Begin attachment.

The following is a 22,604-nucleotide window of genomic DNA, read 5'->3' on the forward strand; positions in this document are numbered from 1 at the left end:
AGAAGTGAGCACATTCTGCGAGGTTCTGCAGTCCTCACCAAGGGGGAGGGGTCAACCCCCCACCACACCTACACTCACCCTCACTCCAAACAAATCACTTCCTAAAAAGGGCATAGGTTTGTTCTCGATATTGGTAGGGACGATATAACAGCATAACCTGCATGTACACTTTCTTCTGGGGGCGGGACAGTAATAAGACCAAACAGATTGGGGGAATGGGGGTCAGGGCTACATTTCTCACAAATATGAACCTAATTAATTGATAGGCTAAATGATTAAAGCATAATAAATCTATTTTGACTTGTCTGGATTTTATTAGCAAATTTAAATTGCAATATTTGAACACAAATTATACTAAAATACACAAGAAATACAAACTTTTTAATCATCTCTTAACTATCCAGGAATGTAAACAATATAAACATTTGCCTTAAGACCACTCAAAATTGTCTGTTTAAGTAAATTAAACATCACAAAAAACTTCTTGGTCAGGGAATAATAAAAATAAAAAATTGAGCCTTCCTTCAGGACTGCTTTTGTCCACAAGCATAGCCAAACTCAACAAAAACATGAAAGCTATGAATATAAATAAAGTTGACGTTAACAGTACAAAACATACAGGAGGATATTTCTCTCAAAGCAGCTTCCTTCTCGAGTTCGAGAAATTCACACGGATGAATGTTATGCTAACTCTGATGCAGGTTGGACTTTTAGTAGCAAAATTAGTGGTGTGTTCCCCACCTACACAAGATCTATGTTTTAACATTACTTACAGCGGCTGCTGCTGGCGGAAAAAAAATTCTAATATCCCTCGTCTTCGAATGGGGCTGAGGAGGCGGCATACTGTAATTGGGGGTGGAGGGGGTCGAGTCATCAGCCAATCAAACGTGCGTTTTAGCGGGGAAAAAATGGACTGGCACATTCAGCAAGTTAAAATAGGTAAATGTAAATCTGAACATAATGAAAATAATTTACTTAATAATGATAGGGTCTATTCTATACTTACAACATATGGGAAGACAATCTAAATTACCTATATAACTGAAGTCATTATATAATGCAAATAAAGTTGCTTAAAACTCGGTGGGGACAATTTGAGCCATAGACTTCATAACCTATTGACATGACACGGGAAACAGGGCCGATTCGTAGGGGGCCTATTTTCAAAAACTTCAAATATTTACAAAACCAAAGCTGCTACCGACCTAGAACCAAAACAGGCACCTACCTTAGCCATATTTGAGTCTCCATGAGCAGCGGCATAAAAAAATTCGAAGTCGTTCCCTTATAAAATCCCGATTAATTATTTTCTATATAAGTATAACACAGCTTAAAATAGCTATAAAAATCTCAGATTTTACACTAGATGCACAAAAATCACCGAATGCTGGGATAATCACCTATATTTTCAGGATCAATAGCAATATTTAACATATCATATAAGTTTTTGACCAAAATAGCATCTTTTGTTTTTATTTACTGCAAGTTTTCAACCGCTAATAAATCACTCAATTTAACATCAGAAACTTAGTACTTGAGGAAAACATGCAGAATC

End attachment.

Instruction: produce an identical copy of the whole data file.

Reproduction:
The following is a 22,604-nucleotide window of genomic DNA, read 5'->3' on the forward strand; positions in this document are numbered from 1 at the left end:
AGAAGTGAGCACATTCTGCGAGGTTCTGCAGTCCTCACCAAGGGGGAGGGGTCAACCCCCCACCACACCTACACTCACCCTCACTCCAAACAAATCACTTCCTAAAAAGGGCATAGGTTTGTTCTCGATATTGGTAGGGACGATATAACAGCATAACCTGCATGTACACTTTCTTCTGGGGGCGGGACAGTAATAAGACCAAACAGATTGGGGGAATGGGGGTCAGGGCTACATTTCTCACAAATATGAACCTAATTAATTGATAGGCTAAATGATTAAAGCATAATAAATCTATTTTGACTTGTCTGGATTTTATTAGCAAATTTAAATTGCAATATTTGAACACAAATTATACTAAAATACACAAGAAATACAAACTTTTTAATCATCTCTTAACTATCCAGGAATGTAAACAATATAAACATTTGCCTTAAGACCACTCAAAATTGTCTGTTTAAGTAAATTAAACATCACAAAAAACTTCTTGGTCAGGGAATAATAAAAATAAAAAATTGAGCCTTCCTTCAGGACTGCTTTTGTCCACAAGCATAGCCAAACTCAACAAAAACATGAAAGCTATGAATATAAATAAAGTTGACGTTAACAGTACAAAACATACAGGAGGATATTTCTCTCAAAGCAGCTTCCTTCTCGAGTTCGAGAAATTCACACGGATGAATGTTATGCTAACTCTGATGCAGGTTGGACTTTTAGTAGCAAAATTAGTGGTGTGTTCCCCACCTACACAAGATCTATGTTTTAACATTACTTACAGCGGCTGCTGCTGGCGGAAAAAAAATTCTAATATCCCTCGTCTTCGAATGGGGCTGAGGAGGCGGCATACTGTAATTGGGGGTGGAGGGGGTCGAGTCATCAGCCAATCAAACGTGCGTTTTAGCGGGGAAAAAATGGACTGGCACATTCAGCAAGTTAAAATAGGTAAATGTAAATCTGAACATAATGAAAATAATTTACTTAATAATGATAGGGTCTATTCTATACTTACAACATATGGGAAGACAATCTAAATTACCTATATAACTGAAGTCATTATATAATGCAAATAAAGTTGCTTAAAACTCGGTGGGGACAATTTGAGCCATAGACTTCATAACCTATTGACATGACACGGGAAACAGGGCCGATTCGTAGGGGGCCTATTTTCAAAAACTTCAAATATTTACAAAACCAAAGCTGCTACCGACCTAGAACCAAAACAGGCACCTACCTTAGCCATATTTGAGTCTCCATGAGCAGCGGCATAAAAAAATTCGAAGTCGTTCCCTTATAAAATCCCGATTAATTATTTTCTATATAAGTATAACACAGCTTAAAATAGCTATAAAAATCTCAGATTTTACACTAGATGCACAAAAATCACCGAATGCTGGGATAATCACCTATATTTTCAGGATCAATAGCAATATTTAACATATCATATAAGTTTTTGACCAAAATAGCATCTTTTGTTTTTATTTACTGCAAGTTTTCAACCGCTAATAAATCACTCAATTTAACATCAGAAACTTAGTACTTGAGGAAAACATGCAGAATC